A few years back, my colleague Mathieu St-Pierre wrote a piece for Auto123.com entitled “Small Block and Big Block V8? What’s the Difference? In it, he tried to answer a question that has long bedeviled fans of American V8s: just what is the difference between big block and small block engines?
Mathieu, unfortunately, had to admit in his article to not having unearthed the precise answer, although he did mention that the term was first used when General Motors launched its “small” 265-cubic-inch V8 in its 1955 Chevrolet. He was correct in asserting this, but did not elaborate further. Here, now, is the explanation.
In the years after the end of World War II, American automakers (who in that era made up the biggest car-making sector in the world) wanted to rejuvenate their vehicle lineups, including their mechanics. Several models switched from 8-cylinder in-line engines or side-valve (or flathead) V8s, which were so popular before the war, to new overhead-valve V8 engines that were more compact and especially more powerful.
Their design nonetheless still required a thick and heavy construction. One of the engines produced was the V8 offered with the 1949 Cadillac and Oldsmobile models. Powerful and especially quick, this engine type began to become widespread in car racing (for example in the Oldsmobiles racing in NASCAR, and the Cadillacs running in the 24 Hours of Le Mans). The engineering for this engine had been developed by Ed Kelley, who was asked to do the same for Chevrolet.
Kelley, however, proved unable to produce one for the company. In the early 1950s, GM’s brain trust brought on board an engineer by the name of Ed Cole, who was posted to the company’s tank and armoured vehicle division. Where Kelley had been unable to detach himself from the principle of a massive cylinder block, Cole came up with a lighter technique for casting metal, which would require greater precision when grinding. This new technique became known as thin wall casting, and it allowed for the development of smaller V8 engines. From this originated the term “small block”, in contrast with the older, larger engines, henceforth known as “big block” engines. Cole, by the way, had managed to decrease the thickness of the metal casting from 22 to 9 sand molds.
The first small-block V8 from Chevrolet to see the light of day was the 1955 model, with a displacement of 265 cubic inches. Subsequent models saw this increase to 283, 307, 327, 350 and 400, with the company also producing various 265, 302 and other short-term editions. Today, GM still produces its small black V8s using the same configuration as that first 1955 model, refined of course with some modern improvements. It should be mentioned that no components of the company’s modern engines fit on its older versions, unless you’re an expert in customization who knows how to make them fit.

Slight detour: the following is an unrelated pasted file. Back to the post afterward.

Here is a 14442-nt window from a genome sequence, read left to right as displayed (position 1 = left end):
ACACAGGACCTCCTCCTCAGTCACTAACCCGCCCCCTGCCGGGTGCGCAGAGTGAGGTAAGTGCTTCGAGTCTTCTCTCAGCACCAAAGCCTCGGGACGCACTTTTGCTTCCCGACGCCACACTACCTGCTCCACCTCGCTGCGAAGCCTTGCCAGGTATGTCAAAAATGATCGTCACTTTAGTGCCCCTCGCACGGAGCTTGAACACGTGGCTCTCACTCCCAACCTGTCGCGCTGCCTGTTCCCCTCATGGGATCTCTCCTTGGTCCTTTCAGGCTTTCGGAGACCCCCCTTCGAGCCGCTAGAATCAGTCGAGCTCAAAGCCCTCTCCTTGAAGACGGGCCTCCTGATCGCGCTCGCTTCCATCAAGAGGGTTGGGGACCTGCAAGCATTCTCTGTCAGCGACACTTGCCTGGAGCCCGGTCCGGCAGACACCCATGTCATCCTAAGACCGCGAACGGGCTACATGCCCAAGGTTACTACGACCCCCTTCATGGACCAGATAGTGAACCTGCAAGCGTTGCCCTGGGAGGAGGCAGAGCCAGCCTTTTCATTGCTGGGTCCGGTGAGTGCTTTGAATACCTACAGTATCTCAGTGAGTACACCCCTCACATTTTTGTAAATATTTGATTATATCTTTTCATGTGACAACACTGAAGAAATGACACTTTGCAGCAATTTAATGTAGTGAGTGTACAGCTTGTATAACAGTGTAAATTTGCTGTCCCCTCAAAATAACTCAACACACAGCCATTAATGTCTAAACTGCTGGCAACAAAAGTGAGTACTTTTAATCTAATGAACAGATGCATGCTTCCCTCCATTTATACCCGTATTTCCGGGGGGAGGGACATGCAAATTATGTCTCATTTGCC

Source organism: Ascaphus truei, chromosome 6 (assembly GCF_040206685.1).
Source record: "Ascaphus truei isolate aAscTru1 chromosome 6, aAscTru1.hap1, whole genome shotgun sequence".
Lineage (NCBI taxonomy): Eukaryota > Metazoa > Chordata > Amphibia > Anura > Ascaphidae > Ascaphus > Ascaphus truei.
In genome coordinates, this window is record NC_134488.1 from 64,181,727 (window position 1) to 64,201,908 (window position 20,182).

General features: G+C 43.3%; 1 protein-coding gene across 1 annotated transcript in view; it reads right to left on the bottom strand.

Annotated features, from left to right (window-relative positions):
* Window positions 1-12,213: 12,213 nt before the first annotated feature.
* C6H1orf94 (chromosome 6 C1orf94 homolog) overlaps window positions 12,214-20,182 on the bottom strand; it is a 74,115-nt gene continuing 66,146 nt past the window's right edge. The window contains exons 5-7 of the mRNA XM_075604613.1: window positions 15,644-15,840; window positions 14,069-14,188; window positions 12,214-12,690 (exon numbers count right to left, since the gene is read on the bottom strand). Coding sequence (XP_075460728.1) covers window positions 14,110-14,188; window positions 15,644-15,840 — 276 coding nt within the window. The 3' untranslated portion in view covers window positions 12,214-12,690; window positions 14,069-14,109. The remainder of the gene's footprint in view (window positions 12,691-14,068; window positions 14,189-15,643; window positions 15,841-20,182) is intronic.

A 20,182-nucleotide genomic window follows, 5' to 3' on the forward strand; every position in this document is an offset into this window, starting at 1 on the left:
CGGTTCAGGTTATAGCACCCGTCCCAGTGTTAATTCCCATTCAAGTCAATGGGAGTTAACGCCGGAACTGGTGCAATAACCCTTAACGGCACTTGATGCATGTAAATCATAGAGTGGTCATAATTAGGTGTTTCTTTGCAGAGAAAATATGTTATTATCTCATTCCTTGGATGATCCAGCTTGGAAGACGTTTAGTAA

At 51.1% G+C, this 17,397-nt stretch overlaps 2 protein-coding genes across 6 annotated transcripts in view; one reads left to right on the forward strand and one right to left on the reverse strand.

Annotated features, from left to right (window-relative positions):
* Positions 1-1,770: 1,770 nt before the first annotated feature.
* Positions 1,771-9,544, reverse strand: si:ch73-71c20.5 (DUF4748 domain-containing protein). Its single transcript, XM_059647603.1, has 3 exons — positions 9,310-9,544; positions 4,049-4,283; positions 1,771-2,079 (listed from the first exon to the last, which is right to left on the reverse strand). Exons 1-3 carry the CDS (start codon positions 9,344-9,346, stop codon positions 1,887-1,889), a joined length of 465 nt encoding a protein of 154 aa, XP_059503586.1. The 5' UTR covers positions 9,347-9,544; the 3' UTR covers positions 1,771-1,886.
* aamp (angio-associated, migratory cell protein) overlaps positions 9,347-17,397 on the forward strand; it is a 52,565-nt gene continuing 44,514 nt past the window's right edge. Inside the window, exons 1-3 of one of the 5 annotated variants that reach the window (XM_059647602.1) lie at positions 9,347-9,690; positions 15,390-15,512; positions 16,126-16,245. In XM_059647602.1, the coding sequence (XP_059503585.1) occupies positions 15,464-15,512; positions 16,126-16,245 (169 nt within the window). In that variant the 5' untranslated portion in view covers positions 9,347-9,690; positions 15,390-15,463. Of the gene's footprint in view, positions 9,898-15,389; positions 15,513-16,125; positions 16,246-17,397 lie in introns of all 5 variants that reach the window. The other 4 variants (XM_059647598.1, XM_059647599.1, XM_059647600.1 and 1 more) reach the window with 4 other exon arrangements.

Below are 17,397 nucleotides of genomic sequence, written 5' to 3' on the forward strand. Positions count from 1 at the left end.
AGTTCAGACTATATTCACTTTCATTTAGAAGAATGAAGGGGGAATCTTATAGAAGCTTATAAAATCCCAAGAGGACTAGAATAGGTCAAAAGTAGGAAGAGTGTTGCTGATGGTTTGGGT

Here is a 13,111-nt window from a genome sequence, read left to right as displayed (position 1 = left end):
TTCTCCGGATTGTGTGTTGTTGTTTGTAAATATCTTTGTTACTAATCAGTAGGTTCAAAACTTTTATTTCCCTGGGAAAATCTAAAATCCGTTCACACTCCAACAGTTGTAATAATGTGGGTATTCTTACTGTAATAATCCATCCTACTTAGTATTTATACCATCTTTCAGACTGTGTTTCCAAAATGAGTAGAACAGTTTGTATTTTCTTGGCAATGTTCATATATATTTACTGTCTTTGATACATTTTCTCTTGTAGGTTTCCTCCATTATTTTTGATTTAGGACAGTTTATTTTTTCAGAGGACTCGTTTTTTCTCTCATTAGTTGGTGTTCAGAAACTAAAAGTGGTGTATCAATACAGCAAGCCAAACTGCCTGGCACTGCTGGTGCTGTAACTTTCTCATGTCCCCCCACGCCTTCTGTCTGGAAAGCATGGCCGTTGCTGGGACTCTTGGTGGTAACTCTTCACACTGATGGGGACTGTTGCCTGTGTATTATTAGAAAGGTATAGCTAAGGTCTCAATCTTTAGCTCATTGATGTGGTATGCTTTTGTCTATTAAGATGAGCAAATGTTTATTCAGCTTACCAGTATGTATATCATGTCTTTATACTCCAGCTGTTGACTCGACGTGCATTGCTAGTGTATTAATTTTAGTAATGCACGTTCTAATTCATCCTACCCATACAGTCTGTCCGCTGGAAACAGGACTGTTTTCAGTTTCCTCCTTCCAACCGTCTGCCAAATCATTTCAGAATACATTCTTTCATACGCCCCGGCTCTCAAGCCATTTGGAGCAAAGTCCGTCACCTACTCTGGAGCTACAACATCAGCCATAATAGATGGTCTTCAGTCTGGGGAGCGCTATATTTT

GM continued to produce big block engines into the 1980s, with the manufacturer’s larger trucks the last to house them under their hoods. Nowadays Chevrolet is able to produce very high-performance 7.0L V8s (with a displacement of 427 cubic inches) based on the small block principle, as opposed to the 427 and 545 big blocks of the 1970s. The company’s Pontiac, Oldsmobile and Buick divisions eventually followed Chevrolet’s lead and created their own versions of the small block engine.
Aside from a need to rejuvenate its Chevrolet vehicles, another of the factors behind GM’s push for development of small block V8s in the early 1950s was a desire to go after the clientele of Ford (whose cars had featured side-valve V8 engines since 1932). By 1954, Ford was getting ready to replace its flathead engines with new Y-block V8s, which featured cylinder blocks that rose vertically at the level of the crankshaft to create a Y-shape. The Y-block (272, 292, 312, 352) was however relatively heavy, and the American number-two automaker set out to develop its own version of the thin-wall motor.
In 1962, the company unveiled the Challenger V8 engine with 221 cubic inches of displacement, which would become the 260, 289, 302, 351 and others; it was Ford’s version of the small block engine. It would become known to many as the Cobra, after the 260 was used by Carroll Shelby in creating the legendary Cobra roadster. This motor does not exist anymore today, other than with Ford Racing (as a special order for hot-rodders or for competitions). It can do up to 7 litres (Roush 427).
At Chrysler (today FCA), the process played out in somewhat similar fashion. The automaker had big HEMI V8s, then B-blocks. But these engines were too heavy for the new compact cars they were coming out with. From the company’s A and LA (Light A) engines were born Chrysler’s small block version, which made its debut as the 273 cubic-inch Commando V8 in 1964. This engine would become a 318, then a 340 and even a 360 before disappearing…
GM was the sole manufacturer to hold on to its original small block engine, albeit in a largely unrecognizable form. The construction process has gone transformational changes over the decades; most manufacturers have opted for an overhead camshaft configuration (GM’s small block and FCA (Chrysler)’s HEMI V8 have retained the conventional camshaft). But despite the extinction of the big blocks (even in trucks), true-blue fans of car mechanics prefer to continue to use the terms small blocks and large blocks. Of course, it’s an open question whether younger car lovers could tell them apart at car shows or in the paddocks at racing events!
(Ref.: Chevrolet 1955, Creating the original, Michael Lamm, Lamm-Morada (Motorbooks International), 1991.)